by Jennifer Fleming, MD, RD and Penny Kris-Etherton, PhD, RD
Love to eat and want to feel great? Choosing the right foods can help you do both. What follows is a description of our favorite super foods that ever woman needs. While these foods won't cover all your nutrient bases, incorporating them into your diet as often as possible can help give you a wide range of disease protection as well as bone building and energy boosting benefits.
Fatty fish such as salmon provide two kinds of heart-healthy omega-3 fatty acids, EPA and DHA. While the omega 3 fats in salmon are beneficial for everyone, women receive additional advantages. Studies find the oils in fatty fish can help reduce the likelihood of post-partum depression, particularly if intake is increased during the third trimester. As the building blocks for the brain and nervous system, omega 3 fats also are critical for the developing fetus. For women in their forties and beyond, eating fatty fish can help in the prevention of heart disease. Salmon also provides vitamin D, a critical nutrient that many women lack. Two servings (about 4 ounces) of salmon, or other fatty fish, per week is recommended.
Research suggests that the phytochemicals in cruciferous vegetables, especially broccoli, may help prevent breast cancer by altering estrogen metabolism. Rich in vitamin C and a good source of vitamin A and fiber, broccoli helps you feel full on less than 30 calories per serving. You also get the added benefit of folate (folic acid), calcium, iron, and potassium. Make it a goal to consume two or more cups (raw) or one cup cooked of broccoli per week.
Eating just a handful of walnuts a day has been shown to help you lower cholesterol, sleep better, cope with stress, prevent heart disease, fight cancer, and more. In fact, a study published in the Journal of Nutrition reported that the equivalent of two ounces of walnuts per day helped delay development of breast cancer and slow tumor growth in mice. The protective benefits of walnuts are thought to come from the antioxidants (phytosterols) and plant-based omega 3 fats they provide. Since nuts are calorie dense, one ounce (20 halves, 185 calories) is a good place to start.
Beans are a good source of protein and fiber and may have protective effects against heart disease and breast cancer. Studies published in the International Journal of Cancer, found that beans, and lentils in particular, may offer some protection against breast cancer. Other research has found an association between a lower incidence of cardiovascular disease and a higher intake of legumes. Legumes include peas, beans, lentils, and peanuts. As a source of both soluble and insoluble fibers, beans also help lower cholesterol, while their level of a nutrient known as isoflavone can help in the regulation of hormones and may aid with PMS, perimenopause, or menopause symptoms. Aim for three cups of cooked beans a week. If using canned beans, rinse them first to help prevent that gassy feeling.
Greek yogurt offers double the protein of most yogurts and typically less sugar. Yogurt also contains healthy "probiotics" - healthy bacteria with the power to protect your gut. There is strong evidence the probiotics in yogurt can reduce problems associated with irritable bowel syndrome and inflammatory digestive tract disorders - both conditions that impact women more than men. One serving supplies a mere 90 calories and nearly 25% of a woman's daily calcium needed, which is important for maintaining bone health. Three servings per day of dairy are recommended.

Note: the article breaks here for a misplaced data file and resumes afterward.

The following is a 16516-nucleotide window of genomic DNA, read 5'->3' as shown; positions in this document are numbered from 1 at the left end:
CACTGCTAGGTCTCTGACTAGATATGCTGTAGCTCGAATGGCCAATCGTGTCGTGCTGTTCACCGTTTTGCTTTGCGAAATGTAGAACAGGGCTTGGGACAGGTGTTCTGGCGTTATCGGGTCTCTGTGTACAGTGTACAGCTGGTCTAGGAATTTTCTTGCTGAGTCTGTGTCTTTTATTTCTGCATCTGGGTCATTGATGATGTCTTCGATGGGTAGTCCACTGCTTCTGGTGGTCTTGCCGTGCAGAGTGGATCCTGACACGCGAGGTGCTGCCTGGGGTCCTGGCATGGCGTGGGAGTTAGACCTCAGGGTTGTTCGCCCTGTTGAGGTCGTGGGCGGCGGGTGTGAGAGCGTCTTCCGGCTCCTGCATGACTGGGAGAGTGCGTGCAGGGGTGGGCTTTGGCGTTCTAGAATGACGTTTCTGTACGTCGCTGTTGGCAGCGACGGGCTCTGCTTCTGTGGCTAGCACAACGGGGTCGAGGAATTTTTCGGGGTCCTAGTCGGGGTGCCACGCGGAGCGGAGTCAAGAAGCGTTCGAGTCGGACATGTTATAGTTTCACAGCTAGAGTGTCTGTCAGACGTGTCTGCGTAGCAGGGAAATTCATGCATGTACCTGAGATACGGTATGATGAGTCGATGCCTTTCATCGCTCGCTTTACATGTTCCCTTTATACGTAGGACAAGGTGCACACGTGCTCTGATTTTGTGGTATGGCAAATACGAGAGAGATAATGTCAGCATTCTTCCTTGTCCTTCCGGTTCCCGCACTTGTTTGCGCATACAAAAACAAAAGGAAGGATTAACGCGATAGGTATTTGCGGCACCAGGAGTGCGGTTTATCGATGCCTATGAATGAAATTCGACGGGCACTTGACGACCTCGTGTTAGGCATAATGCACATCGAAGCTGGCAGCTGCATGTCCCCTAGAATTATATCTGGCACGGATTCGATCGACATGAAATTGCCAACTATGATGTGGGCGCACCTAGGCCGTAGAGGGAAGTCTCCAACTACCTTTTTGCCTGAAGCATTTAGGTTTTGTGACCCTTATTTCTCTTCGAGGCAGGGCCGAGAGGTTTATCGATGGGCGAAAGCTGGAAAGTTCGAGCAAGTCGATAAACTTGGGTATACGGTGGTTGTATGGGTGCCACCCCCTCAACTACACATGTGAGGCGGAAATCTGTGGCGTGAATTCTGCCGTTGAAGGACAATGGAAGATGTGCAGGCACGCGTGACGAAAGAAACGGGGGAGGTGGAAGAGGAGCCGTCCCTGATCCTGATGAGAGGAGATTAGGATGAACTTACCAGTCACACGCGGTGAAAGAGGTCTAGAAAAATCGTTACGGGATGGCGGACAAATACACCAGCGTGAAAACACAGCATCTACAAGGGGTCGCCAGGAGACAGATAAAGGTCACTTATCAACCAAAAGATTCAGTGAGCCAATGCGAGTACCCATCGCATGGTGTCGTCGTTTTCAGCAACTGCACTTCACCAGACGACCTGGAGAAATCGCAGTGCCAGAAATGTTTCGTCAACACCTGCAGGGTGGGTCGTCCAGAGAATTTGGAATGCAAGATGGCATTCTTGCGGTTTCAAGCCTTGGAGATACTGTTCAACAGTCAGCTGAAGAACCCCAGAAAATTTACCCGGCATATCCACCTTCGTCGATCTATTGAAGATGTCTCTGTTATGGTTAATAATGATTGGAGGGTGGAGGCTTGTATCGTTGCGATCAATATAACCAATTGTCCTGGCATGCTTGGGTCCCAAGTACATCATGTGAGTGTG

Flaxseeds contain three potentially beneficial compounds: plant-based omega 3 fats, fiber, and disease-fighting compounds called lignans. Although it is not known which compound is at work, a Mayo Clinic study reported that 40 grams of crushed flaxseed reduced menopausal-related hot flashes, while several other reports suggest flax can lower LDL cholesterol and triglycerides. The brown or gold seeds are even thought to play a role in fighting breast cancer. Recommended intake is 1-2 tablespoons of ground flaxseed per day since whole seeds are not completely digested.
Kale is loaded with beneficial nutrients for everyone, but some are particularly good for women. As a rich source of vitamin K, kale acts as a potent bone builder. Specifically, vitamin K is required to activate bone proteins needed to ward off osteoporosis. Studies have shown that women who eat diets rich in vitamin K are at a lower risk of hip fracture. In addition, kale also provides the antioxidants lutein and zeazanthin, which help protect vision. At 36 calories per cup cooked, we suggest you eat as much as you would like!
Berries (blueberries, strawberries, raspberries, cranberries)
Similar to wine, these fruits may protect your body with potent cancer fighting nutrients known as anthocyans, which are thought to play a role in cell repair. Research shows anthocyans may decrease the risk of several cancers, including breast and gastrointestinal tract cancers. Berries also offer powerful anti-oxidants protection, which not only benefits the heart but also may protect the skin from signs of aging. Our suggested goal would be three to four servings every week.
In addition to the cholesterol lowering benefits of oats, as a source of both soluble and insoluble fiber, they are also good for helping you feel full and keeping your bowels regular. Add oats (and other whole grains) to your diet throughout the day. The American Heart Association recommends 25 to 30 grams of dietary fiber a day - that's about six times the amount of fiber in an average serving of oatmeal.
Check out these recipes to incorporate these healthy foods into your diet!
Lemony Kale Salad
Greek Yogurt with Warm Berry Sauce